Spring Special: $0 Incorporation Service

Five Tasks to Complete Before Forming a Partnership

Posted On:

You and a friend or family member have plans to turn that idea in to a small business. It’s a common occurrence in the business world but before you set out to be successful entrepreneurs, there are some legal and organizational matters to attend to first. Although you hope that the partnership never dissolves, you never know what the future holds making it essential that you prepare for the worst by taking steps to minimize a worst case scenario from happening.

Form a Partnership

Before you open your business, register your business with your state’s Secretary of State office. You can form an LLC but that isn’t necessarily the best option for you. Another type of business entity may be a better choice. Contact a business registration service for advice on which business designation is best for your business.

What’s the Division?

It might seem natural to divide the business with each partner having a 50% stake but what will you do if there is a disagreement in a key area of the business? If the business was built on your idea or you have more money invested, you should have more than a 50% stake in the business. This can be a tense conversation but even in a partnership, somebody should control the business if there is no board of directors.

Job Descriptions

Anybody who has worked with other people has heard the common compliant of somebody not working as hard as somebody else. Sometimes these problems arise because an employee is unclear of their duties or they’re working in areas that aren’t as important as others. Drafting job descriptions for each partner can keep these problems from arising later.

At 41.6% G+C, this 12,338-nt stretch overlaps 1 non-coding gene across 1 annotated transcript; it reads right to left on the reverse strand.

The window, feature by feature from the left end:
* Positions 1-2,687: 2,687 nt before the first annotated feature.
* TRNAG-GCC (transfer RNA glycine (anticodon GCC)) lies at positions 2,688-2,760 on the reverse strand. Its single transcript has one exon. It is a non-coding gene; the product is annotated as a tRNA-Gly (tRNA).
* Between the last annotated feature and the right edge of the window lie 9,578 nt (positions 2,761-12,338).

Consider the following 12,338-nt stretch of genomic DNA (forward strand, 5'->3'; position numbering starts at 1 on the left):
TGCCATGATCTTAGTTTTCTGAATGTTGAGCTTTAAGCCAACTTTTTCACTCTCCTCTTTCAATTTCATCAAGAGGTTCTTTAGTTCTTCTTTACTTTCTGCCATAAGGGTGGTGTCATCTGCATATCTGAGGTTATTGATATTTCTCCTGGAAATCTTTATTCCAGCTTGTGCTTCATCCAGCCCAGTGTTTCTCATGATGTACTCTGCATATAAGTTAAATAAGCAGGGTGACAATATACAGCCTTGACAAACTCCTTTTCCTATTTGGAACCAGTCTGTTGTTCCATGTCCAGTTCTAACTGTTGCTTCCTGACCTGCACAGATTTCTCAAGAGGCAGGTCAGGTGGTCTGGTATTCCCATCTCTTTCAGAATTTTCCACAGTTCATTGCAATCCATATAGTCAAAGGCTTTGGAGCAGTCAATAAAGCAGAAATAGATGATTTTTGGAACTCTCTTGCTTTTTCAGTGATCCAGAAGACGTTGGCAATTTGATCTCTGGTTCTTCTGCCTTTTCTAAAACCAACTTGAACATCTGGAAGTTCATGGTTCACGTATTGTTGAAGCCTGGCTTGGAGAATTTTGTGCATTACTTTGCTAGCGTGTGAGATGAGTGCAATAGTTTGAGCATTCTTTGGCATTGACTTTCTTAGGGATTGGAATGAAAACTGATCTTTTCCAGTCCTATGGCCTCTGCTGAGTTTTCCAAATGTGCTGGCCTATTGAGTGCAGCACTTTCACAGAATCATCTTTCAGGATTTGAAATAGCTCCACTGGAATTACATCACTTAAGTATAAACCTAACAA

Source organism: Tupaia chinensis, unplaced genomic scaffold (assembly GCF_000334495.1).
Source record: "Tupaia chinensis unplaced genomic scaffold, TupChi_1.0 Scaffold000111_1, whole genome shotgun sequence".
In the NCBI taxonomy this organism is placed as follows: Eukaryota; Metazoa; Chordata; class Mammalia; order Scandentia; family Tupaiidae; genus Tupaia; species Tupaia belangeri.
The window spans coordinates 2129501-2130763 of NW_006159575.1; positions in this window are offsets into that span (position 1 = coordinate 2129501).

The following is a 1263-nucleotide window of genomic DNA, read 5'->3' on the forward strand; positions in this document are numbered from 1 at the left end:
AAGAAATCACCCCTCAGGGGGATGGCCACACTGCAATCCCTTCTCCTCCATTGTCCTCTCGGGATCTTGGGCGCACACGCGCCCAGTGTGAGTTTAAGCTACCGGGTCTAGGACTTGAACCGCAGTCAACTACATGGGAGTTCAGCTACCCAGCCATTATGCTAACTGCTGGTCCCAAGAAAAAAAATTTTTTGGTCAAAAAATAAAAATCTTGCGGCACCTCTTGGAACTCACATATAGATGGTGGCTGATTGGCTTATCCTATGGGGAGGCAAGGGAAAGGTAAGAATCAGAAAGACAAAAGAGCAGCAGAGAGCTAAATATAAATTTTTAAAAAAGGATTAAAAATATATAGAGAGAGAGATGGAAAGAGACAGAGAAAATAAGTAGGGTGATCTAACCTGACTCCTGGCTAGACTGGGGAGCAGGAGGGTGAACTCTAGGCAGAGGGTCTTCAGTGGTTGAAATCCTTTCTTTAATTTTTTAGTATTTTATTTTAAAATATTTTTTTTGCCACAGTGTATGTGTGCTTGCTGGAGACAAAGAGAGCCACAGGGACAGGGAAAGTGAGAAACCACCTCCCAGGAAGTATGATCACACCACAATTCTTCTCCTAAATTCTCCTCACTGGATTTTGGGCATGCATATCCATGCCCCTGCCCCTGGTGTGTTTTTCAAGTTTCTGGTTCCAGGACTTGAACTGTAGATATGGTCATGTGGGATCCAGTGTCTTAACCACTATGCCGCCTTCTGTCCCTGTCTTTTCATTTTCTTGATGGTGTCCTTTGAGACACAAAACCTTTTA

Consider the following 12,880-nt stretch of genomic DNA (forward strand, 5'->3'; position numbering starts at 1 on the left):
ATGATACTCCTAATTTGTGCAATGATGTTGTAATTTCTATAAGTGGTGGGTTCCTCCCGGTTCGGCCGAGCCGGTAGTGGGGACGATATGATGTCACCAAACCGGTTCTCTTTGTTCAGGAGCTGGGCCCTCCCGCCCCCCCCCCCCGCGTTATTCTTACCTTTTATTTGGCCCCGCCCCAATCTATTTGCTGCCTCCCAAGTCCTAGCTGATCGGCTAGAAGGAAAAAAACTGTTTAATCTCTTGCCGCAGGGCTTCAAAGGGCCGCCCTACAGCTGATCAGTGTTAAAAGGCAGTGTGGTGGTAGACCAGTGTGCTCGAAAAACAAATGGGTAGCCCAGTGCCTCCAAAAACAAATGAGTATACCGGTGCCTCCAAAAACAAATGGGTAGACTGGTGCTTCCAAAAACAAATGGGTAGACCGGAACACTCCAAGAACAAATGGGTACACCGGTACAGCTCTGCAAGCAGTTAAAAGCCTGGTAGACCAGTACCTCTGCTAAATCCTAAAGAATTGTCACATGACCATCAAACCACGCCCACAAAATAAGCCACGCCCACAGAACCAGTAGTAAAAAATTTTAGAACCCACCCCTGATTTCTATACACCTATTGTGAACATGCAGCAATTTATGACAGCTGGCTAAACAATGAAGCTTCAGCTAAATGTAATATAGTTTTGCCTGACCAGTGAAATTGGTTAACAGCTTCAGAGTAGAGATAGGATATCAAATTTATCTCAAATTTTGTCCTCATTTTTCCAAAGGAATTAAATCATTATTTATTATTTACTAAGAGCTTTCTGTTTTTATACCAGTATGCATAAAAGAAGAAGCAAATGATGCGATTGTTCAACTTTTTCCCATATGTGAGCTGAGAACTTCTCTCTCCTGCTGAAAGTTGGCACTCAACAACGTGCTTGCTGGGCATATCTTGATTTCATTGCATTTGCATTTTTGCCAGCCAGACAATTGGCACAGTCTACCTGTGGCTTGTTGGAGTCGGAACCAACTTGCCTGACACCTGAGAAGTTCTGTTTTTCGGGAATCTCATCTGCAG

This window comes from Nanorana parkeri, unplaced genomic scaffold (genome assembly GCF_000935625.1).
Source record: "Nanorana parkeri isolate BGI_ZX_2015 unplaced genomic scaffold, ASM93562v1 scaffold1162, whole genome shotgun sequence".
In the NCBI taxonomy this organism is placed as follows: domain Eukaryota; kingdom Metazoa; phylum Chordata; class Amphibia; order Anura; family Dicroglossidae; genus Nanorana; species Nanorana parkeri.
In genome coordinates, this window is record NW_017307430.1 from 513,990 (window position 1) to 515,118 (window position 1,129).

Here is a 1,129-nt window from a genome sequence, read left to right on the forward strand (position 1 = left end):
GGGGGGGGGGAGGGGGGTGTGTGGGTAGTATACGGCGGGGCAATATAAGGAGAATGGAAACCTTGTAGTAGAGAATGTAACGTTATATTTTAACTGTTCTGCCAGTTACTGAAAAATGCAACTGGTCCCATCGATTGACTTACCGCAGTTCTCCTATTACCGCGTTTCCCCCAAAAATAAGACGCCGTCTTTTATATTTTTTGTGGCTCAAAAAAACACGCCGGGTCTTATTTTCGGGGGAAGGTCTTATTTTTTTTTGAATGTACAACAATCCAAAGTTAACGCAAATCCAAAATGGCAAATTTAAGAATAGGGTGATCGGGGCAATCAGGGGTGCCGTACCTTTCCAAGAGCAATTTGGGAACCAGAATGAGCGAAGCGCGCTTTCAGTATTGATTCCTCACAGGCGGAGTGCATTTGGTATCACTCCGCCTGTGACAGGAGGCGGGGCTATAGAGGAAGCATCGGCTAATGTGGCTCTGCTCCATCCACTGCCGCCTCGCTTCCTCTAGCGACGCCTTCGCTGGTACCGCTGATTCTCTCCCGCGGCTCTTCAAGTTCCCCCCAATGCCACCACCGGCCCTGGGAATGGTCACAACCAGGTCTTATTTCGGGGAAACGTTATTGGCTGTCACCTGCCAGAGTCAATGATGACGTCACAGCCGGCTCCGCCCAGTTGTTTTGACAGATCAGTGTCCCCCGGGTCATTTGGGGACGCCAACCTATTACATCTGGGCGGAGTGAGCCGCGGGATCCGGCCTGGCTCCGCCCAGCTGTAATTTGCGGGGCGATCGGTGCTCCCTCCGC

Succession Plans

What if one of the partners later wants to leave the company, passes away, or becomes disabled? Plan for all of these events in the written partnership agreement. Specifically, how will the leaving partner (or the partner’s heirs) receive their stake in the company?

Focus on Strengths

History is full of promising companies that failed to execute because the partners couldn’t work together due to personality disputes. Treat your partnership like a marriage. Learn how your partner communicates, their strengths, their liabilities, and how you can use all of that information to construct a long-term positive relationship.

Bottom Line

Partnerships combine the talents of two people for the benefit of one company. A well-executed partnership has proven to be a key to business startup success but just like a marriage, the greatest partnership can turn sour rapidly. Solve problems before they become something bigger.